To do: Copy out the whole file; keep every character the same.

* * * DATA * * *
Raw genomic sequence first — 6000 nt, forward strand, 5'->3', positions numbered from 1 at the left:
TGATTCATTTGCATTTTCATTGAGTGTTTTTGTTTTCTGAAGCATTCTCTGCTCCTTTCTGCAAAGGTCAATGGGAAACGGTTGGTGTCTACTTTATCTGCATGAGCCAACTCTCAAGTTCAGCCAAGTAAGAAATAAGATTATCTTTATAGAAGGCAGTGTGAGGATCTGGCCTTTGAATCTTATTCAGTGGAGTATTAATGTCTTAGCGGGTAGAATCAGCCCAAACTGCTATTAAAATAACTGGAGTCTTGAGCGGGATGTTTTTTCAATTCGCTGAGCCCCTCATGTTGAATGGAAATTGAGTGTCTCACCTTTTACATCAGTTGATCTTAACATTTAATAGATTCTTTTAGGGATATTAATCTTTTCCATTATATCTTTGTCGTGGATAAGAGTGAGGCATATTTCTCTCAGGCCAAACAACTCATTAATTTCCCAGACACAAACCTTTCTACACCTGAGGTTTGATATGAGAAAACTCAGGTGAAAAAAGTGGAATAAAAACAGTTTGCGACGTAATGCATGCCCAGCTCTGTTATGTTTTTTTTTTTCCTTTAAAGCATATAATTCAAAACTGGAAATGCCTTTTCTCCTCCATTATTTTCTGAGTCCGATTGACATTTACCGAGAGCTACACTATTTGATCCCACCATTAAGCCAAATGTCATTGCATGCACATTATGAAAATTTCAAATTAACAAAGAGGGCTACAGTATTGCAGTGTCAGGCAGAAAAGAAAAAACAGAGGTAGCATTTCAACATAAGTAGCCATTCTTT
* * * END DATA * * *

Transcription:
Raw genomic sequence first — 6000 nt, forward strand, 5'->3', positions numbered from 1 at the left:
TGATTCATTTGCATTTTCATTGAGTGTTTTTGTTTTCTGAAGCATTCTCTGCTCCTTTCTGCAAAGGTCAATGGGAAACGGTTGGTGTCTACTTTATCTGCATGAGCCAACTCTCAAGTTCAGCCAAGTAAGAAATAAGATTATCTTTATAGAAGGCAGTGTGAGGATCTGGCCTTTGAATCTTATTCAGTGGAGTATTAATGTCTTAGCGGGTAGAATCAGCCCAAACTGCTATTAAAATAACTGGAGTCTTGAGCGGGATGTTTTTTCAATTCGCTGAGCCCCTCATGTTGAATGGAAATTGAGTGTCTCACCTTTTACATCAGTTGATCTTAACATTTAATAGATTCTTTTAGGGATATTAATCTTTTCCATTATATCTTTGTCGTGGATAAGAGTGAGGCATATTTCTCTCAGGCCAAACAACTCATTAATTTCCCAGACACAAACCTTTCTACACCTGAGGTTTGATATGAGAAAACTCAGGTGAAAAAAGTGGAATAAAAACAGTTTGCGACGTAATGCATGCCCAGCTCTGTTATGTTTTTTTTTTTCCTTTAAAGCATATAATTCAAAACTGGAAATGCCTTTTCTCCTCCATTATTTTCTGAGTCCGATTGACATTTACCGAGAGCTACACTATTTGATCCCACCATTAAGCCAAATGTCATTGCATGCACATTATGAAAATTTCAAATTAACAAAGAGGGCTACAGTATTGCAGTGTCAGGCAGAAAAGAAAAAACAGAGGTAGCATTTCAACATAAGTAGCCATTCTTT